Monday, 26 December 2011

New Author Woes: The Anxiety of Influence

“Imitated By Ancestors”

No, this is not a literary essay meant to scare you. This is one of the best ways I have found to break ice with new authors-  The Anxiety of Influence theory. ( of course it allows me to show off a bit)

Harold Bloom proposed in 1973 that poets ( I normally ascribe this with most artists)  are hindered in their creative processes by ambiguous relationships ( no not those) they maintained with their precursor poets.  He believed that these ‘influences’ produce work that are at best derivatives of existing work, and, therefore, weak.
Simply saying- every new author/poet faces this ‘anxiety of influence’. Sitting back to weave your first story and you soon realise that every plot has already been covered by the masters. There is nothing left to write.

 Getting your first story out, showing your first major poem, displaying that first virgin painting is no mean feat. One should be awarded just to be able to ship the first project.

Going back to Bloom, one thing to understand is that studying the masters is not a sin. Going beyond them makes one an artist. Shakespeare, as was widely known at that time, was troubled in his early career due to the overpowering influences of Christopher Marlowe.

So what do we do –  Great poets, such as Keats, Shelley, Browning and Dickinson developed such a style and vocabulary that ‘for startled moments’ one could say that ‘they are being imitated by their ancestors’.( Harold Bloom,1973, OUP, The Anxiety of Influence)

How many of you remember that Sir Don Bradman commented that he( Don himself) played like Sachin Tendulkar! 
So what do you make of it? You suffered from this anxiety?


Sana Rose said...

Well, you said it. :) Anton Chekov said in his famous short story The Bet, "The geniuses of all ages and of all lands speak different languages, but the same flame burns in them all..." So, are we guys on fire?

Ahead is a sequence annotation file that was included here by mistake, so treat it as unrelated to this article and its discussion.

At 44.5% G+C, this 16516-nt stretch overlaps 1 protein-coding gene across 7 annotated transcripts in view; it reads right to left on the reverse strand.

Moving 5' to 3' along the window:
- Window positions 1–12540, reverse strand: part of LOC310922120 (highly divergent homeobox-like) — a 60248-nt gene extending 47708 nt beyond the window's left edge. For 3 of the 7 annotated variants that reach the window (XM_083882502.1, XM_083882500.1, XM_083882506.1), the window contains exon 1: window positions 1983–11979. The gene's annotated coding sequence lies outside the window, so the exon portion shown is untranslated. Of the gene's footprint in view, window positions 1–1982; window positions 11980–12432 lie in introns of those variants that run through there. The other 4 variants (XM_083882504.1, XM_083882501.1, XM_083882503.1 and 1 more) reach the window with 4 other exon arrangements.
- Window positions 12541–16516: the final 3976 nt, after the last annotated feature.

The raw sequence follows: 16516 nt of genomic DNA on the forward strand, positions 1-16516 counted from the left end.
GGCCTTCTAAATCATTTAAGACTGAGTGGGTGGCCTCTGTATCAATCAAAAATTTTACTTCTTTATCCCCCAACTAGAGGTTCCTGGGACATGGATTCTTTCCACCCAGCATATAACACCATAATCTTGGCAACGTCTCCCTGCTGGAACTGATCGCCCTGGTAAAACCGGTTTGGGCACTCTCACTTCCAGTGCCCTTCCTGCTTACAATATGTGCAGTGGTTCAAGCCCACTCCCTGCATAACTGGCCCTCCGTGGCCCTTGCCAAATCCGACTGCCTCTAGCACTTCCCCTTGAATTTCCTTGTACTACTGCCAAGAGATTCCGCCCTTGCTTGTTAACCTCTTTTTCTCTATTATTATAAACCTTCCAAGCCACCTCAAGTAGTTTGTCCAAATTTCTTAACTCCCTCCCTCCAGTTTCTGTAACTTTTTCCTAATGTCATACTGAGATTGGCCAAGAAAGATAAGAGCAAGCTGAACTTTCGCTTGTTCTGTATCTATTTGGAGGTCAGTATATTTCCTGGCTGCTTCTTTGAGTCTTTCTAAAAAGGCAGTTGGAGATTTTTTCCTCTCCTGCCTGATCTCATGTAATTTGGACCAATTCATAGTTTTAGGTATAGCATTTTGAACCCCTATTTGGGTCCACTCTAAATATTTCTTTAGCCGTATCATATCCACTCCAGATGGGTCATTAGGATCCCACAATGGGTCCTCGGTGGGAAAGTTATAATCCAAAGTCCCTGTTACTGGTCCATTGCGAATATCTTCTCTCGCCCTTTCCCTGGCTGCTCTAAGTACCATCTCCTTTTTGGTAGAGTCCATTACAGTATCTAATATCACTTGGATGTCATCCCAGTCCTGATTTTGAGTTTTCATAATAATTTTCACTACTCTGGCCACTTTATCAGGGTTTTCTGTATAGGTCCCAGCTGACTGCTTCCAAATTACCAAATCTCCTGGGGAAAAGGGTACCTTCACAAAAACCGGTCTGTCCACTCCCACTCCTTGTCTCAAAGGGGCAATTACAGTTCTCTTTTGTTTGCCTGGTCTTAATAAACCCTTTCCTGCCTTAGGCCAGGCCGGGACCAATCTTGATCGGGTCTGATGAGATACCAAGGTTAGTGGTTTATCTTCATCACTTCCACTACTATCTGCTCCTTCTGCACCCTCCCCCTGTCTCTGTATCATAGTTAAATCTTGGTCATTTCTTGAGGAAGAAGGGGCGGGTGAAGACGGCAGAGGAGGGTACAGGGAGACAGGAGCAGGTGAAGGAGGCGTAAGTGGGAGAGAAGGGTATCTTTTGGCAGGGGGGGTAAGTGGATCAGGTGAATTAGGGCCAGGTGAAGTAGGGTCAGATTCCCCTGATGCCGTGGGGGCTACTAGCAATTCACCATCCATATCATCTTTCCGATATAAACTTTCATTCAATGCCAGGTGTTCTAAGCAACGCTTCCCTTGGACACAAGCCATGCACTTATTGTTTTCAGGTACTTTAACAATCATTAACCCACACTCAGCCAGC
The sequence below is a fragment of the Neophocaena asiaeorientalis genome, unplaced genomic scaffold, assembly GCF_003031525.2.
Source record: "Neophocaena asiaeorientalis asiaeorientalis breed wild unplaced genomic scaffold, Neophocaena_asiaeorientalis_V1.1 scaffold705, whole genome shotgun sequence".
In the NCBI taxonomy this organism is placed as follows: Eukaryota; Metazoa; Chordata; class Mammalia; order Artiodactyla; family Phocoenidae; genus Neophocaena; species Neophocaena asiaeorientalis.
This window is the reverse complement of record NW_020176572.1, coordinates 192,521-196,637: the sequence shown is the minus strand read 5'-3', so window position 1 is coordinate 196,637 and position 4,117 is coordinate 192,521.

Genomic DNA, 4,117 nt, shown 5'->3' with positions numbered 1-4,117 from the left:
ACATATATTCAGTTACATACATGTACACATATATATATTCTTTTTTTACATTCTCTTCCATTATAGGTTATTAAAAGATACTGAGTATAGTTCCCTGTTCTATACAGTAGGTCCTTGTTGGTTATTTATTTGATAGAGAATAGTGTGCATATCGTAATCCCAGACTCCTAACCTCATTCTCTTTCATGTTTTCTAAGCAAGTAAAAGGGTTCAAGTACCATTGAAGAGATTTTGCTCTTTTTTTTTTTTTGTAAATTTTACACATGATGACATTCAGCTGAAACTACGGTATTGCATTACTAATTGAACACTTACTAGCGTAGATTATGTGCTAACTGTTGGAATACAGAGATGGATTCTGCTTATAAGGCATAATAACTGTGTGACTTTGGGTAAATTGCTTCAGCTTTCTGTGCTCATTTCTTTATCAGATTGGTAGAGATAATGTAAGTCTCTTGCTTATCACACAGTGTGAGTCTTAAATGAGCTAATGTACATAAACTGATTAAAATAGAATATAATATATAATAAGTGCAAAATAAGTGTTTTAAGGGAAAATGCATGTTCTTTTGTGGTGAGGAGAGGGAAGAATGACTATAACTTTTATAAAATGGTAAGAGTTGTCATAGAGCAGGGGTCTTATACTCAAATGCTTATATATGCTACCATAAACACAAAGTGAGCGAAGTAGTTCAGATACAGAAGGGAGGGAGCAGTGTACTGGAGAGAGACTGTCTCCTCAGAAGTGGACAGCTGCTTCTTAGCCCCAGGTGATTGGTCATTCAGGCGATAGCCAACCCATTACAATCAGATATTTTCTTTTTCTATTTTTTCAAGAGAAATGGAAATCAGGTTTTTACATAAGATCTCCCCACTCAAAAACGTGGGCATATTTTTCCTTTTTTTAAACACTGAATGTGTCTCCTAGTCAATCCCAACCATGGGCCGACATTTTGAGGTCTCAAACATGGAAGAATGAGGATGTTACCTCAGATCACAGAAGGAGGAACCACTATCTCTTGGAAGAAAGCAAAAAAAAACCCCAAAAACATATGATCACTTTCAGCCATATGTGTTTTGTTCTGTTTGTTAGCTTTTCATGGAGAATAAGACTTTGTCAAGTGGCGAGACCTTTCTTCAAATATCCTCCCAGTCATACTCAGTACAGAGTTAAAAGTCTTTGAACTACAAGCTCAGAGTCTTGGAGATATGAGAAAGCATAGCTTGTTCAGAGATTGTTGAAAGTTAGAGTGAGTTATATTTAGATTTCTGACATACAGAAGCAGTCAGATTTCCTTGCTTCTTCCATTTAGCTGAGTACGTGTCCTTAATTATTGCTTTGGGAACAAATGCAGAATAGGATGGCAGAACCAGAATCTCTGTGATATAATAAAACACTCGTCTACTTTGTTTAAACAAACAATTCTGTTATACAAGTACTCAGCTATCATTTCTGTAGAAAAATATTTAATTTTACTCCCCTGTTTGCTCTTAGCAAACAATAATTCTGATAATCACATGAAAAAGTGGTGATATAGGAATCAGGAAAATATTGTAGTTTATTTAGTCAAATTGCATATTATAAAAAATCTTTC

Stories are all the same, written, rewritten and mixed up and written again in some way or other. But still there would be some difference. These days, most of the writings are more about emphasizing and agreeing with a fact than discovering or establishing a new one. But then, that's how the world moves. Round and round to the same place.
My own experience has been different though, derived from the constant feedback I get from my readers. Some readers of my poetry were like, "You should read more of those classic poets," "You should make your poetry more indirect." etc. They are right in both sense, but that doesn't make what I do wrong. It only makes what I do different. The influence is almost absent in the verses. As for the novel I am writing, yes, the influence is there. Not in the storyline. Not in the theme or the story. But the language. I read western contemporary women writers and my writing style and language corresponds to them rather than Indian. That sure does make me a little anxious, considering the fact that majority of Indians are concerned about patriotism and cultural blending in the strangest matters. :)

Hersh Bhardwaj said...

Thanks Sana for your insights as an author.
For the lack of a better word- I believe that all artists 'copy' the masters. Let's put it more politely- All artists start up by imitating their idols. Is that wrong...Never! But 'style' makes one a James Joyce or Salman Rushdie. 'Style' is your signature. Strive to achieve your style that's the key to becoming a great artist.

My humble tuppence!

Hersh Bhardwaj